Get this Security+ CertiGuide for your own computer.
Click Here!
Use coupon code "certiguide" to save 20%!
(Expires 2004/12/31)

Also available: 300-question Security+ practice test!
Get It Here!

Custom Search







Table Of Contents  CertiGuide to Security+
 9  Chapter 4:  Basics of Cryptography (Domain 4.0; 15%)
      9  4.3  PKI (Public Key Infrastructure)
           9  4.3.1  Certificates

Previous Topic/Section
4.3.1  Certificates
Previous Page
Pages in Current Topic/Section
1
Next Page
4.3.1.1  Certificate Policies
Next Topic/Section

Certificate Authorities (CAs)

A Certificate Authority is the digital world’s version of a notary public. A Certificate Authority (or CA) is a trusted third party (hopefully a responsible one) that verifies the legitimacy of the public/private key pair as really belonging to the individual in question. They use a variety of techniques, such as verifying one’s email address. You can request a digital certificate from a prominent CA such as VeriSign or Thawte, or (if you only need one for internal testing and don’t need strong validity for production use) generate one yourself using a variety of development tools.

A huge list of CA’s can be found at http://www.pki-page.org. Be aware that the cost for obtaining a digital certificate varies greatly on the source CA you choose, and the use to which you intend to put the certificate (certificates used by those who engage in high-value transactions normally undergo a more rigorous identity-verification process, and thus cost more).

Certificate Authority

A Certificate Authority is a trusted third party that verifies the legitimacy of the public/private key pair as belonging to the individual named in the certificate.

A Certificate Authority is a digital version of a notary public.


Some public Certificate Authorities (CA’s) are specifically authorized or approved by governmental entities, such as the Utah and California state governments.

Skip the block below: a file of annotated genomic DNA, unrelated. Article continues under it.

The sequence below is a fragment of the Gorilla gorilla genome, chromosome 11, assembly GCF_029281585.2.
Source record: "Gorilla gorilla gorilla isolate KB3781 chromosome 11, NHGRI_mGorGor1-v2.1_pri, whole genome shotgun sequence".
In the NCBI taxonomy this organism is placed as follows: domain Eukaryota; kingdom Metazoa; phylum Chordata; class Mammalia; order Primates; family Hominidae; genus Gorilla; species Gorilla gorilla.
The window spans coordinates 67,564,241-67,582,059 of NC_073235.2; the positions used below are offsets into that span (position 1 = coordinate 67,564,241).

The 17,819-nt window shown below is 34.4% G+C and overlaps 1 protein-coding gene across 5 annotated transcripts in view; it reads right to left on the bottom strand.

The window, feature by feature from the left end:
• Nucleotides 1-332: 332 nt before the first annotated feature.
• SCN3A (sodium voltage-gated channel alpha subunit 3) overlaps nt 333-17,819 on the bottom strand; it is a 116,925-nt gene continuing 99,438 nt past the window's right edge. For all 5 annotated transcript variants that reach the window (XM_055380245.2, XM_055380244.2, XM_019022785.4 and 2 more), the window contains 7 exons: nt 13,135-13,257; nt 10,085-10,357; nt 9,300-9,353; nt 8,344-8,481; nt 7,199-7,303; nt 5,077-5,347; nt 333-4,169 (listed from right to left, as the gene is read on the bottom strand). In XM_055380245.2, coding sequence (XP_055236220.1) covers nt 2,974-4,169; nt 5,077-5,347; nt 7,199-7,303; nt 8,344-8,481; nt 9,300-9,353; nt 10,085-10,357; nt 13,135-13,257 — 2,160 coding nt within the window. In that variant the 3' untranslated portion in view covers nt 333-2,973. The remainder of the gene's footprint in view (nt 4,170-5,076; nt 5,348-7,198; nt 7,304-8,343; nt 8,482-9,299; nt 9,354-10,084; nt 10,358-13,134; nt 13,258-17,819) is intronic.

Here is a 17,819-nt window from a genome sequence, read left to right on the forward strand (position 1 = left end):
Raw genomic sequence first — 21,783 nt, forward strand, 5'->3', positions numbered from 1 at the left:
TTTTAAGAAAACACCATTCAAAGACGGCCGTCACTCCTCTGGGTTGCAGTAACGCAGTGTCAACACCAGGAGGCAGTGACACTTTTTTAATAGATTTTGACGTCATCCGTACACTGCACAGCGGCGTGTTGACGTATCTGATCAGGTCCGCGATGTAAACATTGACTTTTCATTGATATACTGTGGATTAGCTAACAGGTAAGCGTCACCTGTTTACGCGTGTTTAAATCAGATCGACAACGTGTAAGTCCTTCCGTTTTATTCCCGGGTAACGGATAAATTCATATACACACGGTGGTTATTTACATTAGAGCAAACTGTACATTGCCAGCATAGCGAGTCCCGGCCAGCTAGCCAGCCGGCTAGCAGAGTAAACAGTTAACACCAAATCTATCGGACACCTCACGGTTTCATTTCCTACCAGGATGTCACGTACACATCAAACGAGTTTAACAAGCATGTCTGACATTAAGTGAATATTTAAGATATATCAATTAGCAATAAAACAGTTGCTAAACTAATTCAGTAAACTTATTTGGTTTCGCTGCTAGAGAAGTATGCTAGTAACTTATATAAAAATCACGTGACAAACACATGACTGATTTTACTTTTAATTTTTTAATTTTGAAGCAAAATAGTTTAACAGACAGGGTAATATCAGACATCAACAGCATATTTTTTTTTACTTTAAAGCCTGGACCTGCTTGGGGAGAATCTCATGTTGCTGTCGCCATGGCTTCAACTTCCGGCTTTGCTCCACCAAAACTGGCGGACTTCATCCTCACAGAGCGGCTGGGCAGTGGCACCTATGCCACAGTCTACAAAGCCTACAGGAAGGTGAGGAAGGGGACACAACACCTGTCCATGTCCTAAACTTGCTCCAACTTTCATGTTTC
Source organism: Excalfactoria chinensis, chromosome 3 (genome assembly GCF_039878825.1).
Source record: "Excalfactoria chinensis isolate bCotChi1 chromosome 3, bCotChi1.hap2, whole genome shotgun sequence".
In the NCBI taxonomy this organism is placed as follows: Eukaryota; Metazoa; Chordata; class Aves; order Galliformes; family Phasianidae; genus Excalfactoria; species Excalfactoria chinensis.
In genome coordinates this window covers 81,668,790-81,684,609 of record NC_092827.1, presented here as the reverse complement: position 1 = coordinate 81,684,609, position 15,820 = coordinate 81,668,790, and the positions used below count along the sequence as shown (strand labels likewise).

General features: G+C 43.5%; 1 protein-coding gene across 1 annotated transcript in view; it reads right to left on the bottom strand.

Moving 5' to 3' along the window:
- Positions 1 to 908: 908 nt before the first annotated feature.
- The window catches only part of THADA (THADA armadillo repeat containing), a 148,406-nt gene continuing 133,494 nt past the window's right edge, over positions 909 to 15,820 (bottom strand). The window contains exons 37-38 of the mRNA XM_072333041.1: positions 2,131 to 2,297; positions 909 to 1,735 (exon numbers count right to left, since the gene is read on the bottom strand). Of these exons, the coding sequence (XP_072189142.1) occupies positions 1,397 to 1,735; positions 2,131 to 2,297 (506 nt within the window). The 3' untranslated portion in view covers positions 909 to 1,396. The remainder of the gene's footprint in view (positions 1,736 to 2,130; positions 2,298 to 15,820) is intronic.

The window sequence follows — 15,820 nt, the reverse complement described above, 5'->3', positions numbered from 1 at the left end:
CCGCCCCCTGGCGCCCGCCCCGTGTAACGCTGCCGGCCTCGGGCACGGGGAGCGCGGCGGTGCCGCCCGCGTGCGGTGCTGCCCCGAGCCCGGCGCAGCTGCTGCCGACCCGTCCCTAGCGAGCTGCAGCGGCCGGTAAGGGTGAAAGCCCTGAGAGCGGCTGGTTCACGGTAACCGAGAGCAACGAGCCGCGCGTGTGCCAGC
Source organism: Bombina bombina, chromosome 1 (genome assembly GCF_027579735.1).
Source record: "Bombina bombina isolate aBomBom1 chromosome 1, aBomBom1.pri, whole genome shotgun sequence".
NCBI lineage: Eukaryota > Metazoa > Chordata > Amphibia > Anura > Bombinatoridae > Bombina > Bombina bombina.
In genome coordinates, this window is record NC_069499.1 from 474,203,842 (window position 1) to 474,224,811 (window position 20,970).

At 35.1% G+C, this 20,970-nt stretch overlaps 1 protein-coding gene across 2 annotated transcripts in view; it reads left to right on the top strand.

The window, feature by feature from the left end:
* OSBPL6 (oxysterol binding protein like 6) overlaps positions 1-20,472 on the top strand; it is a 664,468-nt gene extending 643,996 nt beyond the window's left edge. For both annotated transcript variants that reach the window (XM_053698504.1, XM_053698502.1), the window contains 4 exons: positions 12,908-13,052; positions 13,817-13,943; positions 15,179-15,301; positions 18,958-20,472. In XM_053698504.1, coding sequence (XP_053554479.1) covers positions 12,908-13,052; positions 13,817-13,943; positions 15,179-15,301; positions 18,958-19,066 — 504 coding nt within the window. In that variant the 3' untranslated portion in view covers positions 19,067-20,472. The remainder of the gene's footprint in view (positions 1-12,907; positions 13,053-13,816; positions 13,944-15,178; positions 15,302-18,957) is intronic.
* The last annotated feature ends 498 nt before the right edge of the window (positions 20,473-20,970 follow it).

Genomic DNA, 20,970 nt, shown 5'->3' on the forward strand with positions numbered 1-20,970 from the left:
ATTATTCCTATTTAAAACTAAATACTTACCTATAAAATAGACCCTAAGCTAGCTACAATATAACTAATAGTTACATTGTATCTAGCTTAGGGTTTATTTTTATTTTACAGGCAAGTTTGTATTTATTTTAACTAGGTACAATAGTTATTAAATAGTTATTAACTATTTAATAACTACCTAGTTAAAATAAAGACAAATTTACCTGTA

Not all Certificate Authorities are public. Some organizations may opt to create an internal Certificate Authority for purposes of issuing internal digital certificates to staff.

A Certificate Authority:

  • Creates and distributes Public/Private keys.

  • Publishes public keys in open directories.

  • Secures private keys.

  • Provides revocation in the event a private key is compromised.

  • Verifies to users that a subscriber’s certificate is currently valid (has not expired or been revoked)

  • Acts as a digital notary for the holders of public/private keys.

  • Has a Registration Authority that is typically publicly available (subject to DoS attacks).

Previous Topic/Section
4.3.1  Certificates
Previous Page
Pages in Current Topic/Section
1
Next Page
4.3.1.1  Certificate Policies
Next Topic/Section

If you find CertiGuide.com useful, please consider making a small Paypal donation to help the site, using one of the buttons below. You can also donate a custom amount using the far right button (not less than $1 please, or PayPal gets most/all of your money!) In lieu of a larger donation, you may wish to consider buying an inexpensive PDF equivalent of the CertiGuide to Security+ from StudyExam4Less.com. (Use coupon code "certiguide" by December 31, 2004 to save 20%!) Thanks for your support!
Donate $2
Donate $5
Donate $10
Donate $20
Donate $30
Donate: $



Home - Table Of Contents - Contact Us

CertiGuide for Security+ (http://www.CertiGuide.com/secplus/) on CertiGuide.com
Version 1.0 - Version Date: November 15, 2004

Adapted with permission from a work created by Tcat Houser et al.
CertiGuide.com Version Copyright 2004 Charles M. Kozierok. All Rights Reserved.
Not responsible for any loss resulting from the use of this site.